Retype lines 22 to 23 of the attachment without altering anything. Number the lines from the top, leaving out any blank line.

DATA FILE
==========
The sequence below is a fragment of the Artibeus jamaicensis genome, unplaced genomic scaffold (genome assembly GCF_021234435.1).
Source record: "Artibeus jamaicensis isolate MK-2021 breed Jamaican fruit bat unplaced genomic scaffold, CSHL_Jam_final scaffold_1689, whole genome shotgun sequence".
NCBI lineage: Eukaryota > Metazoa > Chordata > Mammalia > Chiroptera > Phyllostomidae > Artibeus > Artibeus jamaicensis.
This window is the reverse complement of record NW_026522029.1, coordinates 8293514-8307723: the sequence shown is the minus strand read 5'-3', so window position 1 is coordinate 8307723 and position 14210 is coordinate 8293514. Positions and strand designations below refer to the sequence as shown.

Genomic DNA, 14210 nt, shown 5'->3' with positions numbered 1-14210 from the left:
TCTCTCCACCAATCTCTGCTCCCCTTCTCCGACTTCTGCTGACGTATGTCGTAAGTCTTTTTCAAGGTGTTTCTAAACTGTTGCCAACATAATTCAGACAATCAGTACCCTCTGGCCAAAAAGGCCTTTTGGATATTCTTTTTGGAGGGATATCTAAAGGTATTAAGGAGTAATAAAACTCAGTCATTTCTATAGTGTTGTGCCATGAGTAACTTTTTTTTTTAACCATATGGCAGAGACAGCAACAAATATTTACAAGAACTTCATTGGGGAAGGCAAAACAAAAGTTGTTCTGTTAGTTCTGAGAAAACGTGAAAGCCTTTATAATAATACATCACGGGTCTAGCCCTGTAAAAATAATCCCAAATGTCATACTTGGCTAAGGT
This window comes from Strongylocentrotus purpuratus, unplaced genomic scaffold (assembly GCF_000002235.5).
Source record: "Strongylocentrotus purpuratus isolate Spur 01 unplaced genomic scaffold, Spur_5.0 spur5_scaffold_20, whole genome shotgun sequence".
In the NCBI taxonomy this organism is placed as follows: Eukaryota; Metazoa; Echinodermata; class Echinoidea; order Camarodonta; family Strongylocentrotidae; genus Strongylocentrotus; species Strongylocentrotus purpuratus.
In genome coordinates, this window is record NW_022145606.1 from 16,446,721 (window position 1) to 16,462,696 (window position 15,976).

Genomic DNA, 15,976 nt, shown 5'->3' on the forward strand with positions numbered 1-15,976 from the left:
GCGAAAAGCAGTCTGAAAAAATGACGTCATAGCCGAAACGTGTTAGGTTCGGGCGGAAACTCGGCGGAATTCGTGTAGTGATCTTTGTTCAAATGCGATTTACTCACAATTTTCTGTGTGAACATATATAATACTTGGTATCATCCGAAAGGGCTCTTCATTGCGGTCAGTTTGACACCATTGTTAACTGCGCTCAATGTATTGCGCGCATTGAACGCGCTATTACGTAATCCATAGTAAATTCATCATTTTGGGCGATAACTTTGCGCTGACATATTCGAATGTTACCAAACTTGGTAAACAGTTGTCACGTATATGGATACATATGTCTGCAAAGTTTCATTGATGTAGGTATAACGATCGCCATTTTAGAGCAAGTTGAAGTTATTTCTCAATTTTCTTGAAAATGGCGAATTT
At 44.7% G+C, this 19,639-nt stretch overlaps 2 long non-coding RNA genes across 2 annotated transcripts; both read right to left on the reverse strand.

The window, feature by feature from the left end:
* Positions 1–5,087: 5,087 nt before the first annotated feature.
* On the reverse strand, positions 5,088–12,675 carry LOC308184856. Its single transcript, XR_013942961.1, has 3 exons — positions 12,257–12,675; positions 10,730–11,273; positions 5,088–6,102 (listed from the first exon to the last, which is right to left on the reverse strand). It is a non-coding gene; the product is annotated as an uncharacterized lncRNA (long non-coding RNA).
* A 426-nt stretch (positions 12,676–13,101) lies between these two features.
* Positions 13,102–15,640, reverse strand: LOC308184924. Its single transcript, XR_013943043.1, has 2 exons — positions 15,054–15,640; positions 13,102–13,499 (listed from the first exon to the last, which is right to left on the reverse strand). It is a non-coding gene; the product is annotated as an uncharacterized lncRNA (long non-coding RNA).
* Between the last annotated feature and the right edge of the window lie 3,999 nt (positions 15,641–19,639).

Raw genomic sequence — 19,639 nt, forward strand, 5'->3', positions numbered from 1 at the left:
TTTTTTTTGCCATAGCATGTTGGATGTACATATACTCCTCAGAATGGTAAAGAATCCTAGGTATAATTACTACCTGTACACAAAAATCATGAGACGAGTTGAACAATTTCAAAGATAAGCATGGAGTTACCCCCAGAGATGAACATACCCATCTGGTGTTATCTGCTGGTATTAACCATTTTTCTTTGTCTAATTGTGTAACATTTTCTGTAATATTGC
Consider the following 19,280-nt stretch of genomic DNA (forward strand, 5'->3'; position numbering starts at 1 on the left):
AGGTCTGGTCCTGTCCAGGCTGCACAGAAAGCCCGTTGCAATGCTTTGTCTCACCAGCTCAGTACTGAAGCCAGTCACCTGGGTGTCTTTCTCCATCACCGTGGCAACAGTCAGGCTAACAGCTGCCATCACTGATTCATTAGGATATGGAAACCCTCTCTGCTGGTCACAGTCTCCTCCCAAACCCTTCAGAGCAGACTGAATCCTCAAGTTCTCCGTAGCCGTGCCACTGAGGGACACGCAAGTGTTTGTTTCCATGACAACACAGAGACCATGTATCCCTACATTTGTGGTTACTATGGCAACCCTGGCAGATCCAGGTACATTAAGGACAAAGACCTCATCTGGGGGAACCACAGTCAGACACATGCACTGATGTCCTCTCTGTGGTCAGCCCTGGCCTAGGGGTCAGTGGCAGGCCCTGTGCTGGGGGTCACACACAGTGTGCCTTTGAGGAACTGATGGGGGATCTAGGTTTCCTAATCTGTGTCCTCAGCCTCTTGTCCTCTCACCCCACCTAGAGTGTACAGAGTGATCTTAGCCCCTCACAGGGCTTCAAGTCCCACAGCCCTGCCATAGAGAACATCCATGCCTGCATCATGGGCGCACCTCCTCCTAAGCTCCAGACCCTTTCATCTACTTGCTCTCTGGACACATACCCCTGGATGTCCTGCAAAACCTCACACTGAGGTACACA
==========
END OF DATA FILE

Consider the following 19,280-nt stretch of genomic DNA (forward strand, 5'->3'; position numbering starts at 1 on the left):
AGGTCTGGTCCTGTCCAGGCTGCACAGAAAGCCCGTTGCAATGCTTTGTCTCACCAGCTCAGTACTGAAGCCAGTCACCTGGGTGTCTTTCTCCATCACCGTGGCAACAGTCAGGCTAACAGCTGCCATCACTGATTCATTAGGATATGGAAACCCTCTCTGCTGGTCACAGTCTCCTCCCAAACCCTTCAGAGCAGACTGAATCCTCAAGTTCTCCGTAGCCGTGCCACTGAGGGACACGCAAGTGTTTGTTTCCATGACAACACAGAGACCATGTATCCCTACATTTGTGGTTACTATGGCAACCCTGGCAGATCCAGGTACATTAAGGACAAAGACCTCATCTGGGGGAACCACAGTCAGACACATGCACTGATGTCCTCTCTGTGGTCAGCCCTGGCCTAGGGGTCAGTGGCAGGCCCTGTGCTGGGGGTCACACACAGTGTGCCTTTGAGGAACTGATGGGGGATCTAGGTTTCCTAATCTGTGTCCTCAGCCTCTTGTCCTCTCACCCCACCTAGAGTGTACAGAGTGATCTTAGCCCCTCACAGGGCTTCAAGTCCCACAGCCCTGCCATAGAGAACATCCATGCCTGCATCATGGGCGCACCTCCTCCTAAGCTCCAGACCCTTTCATCTACTTGCTCTCTGGACACATACCCCTGGATGTCCTGCAAAACCTCACACTGAGGTACACA